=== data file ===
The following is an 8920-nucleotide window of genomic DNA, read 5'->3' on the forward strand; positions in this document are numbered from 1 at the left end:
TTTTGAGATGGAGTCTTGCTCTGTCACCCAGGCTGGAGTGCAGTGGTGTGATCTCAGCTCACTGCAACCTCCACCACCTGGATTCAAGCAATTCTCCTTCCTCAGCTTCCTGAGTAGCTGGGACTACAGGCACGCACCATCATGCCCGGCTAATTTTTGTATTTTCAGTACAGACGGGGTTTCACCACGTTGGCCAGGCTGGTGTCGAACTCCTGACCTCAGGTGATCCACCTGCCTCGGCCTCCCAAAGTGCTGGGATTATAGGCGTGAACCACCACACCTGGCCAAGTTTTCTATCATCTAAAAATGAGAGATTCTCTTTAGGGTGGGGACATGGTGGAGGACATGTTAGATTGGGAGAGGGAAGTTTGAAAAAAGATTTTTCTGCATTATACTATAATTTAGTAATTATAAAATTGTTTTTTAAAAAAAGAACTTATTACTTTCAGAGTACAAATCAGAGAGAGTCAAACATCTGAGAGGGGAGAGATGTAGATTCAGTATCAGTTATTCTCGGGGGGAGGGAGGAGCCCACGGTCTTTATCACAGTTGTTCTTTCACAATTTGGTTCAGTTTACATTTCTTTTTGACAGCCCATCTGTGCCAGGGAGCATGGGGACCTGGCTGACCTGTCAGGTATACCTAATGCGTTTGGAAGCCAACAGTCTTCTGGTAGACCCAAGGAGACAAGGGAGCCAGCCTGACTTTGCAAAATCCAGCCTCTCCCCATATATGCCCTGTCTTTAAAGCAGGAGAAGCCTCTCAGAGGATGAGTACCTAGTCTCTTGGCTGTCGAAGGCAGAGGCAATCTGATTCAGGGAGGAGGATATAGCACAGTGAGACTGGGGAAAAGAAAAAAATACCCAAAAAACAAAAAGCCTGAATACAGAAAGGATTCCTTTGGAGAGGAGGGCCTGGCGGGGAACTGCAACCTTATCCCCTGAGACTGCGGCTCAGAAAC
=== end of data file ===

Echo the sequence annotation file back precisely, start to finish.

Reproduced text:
The following is an 8920-nucleotide window of genomic DNA, read 5'->3' on the forward strand; positions in this document are numbered from 1 at the left end:
TTTTGAGATGGAGTCTTGCTCTGTCACCCAGGCTGGAGTGCAGTGGTGTGATCTCAGCTCACTGCAACCTCCACCACCTGGATTCAAGCAATTCTCCTTCCTCAGCTTCCTGAGTAGCTGGGACTACAGGCACGCACCATCATGCCCGGCTAATTTTTGTATTTTCAGTACAGACGGGGTTTCACCACGTTGGCCAGGCTGGTGTCGAACTCCTGACCTCAGGTGATCCACCTGCCTCGGCCTCCCAAAGTGCTGGGATTATAGGCGTGAACCACCACACCTGGCCAAGTTTTCTATCATCTAAAAATGAGAGATTCTCTTTAGGGTGGGGACATGGTGGAGGACATGTTAGATTGGGAGAGGGAAGTTTGAAAAAAGATTTTTCTGCATTATACTATAATTTAGTAATTATAAAATTGTTTTTTAAAAAAAGAACTTATTACTTTCAGAGTACAAATCAGAGAGAGTCAAACATCTGAGAGGGGAGAGATGTAGATTCAGTATCAGTTATTCTCGGGGGGAGGGAGGAGCCCACGGTCTTTATCACAGTTGTTCTTTCACAATTTGGTTCAGTTTACATTTCTTTTTGACAGCCCATCTGTGCCAGGGAGCATGGGGACCTGGCTGACCTGTCAGGTATACCTAATGCGTTTGGAAGCCAACAGTCTTCTGGTAGACCCAAGGAGACAAGGGAGCCAGCCTGACTTTGCAAAATCCAGCCTCTCCCCATATATGCCCTGTCTTTAAAGCAGGAGAAGCCTCTCAGAGGATGAGTACCTAGTCTCTTGGCTGTCGAAGGCAGAGGCAATCTGATTCAGGGAGGAGGATATAGCACAGTGAGACTGGGGAAAAGAAAAAAATACCCAAAAAACAAAAAGCCTGAATACAGAAAGGATTCCTTTGGAGAGGAGGGCCTGGCGGGGAACTGCAACCTTATCCCCTGAGACTGCGGCTCAGAAAC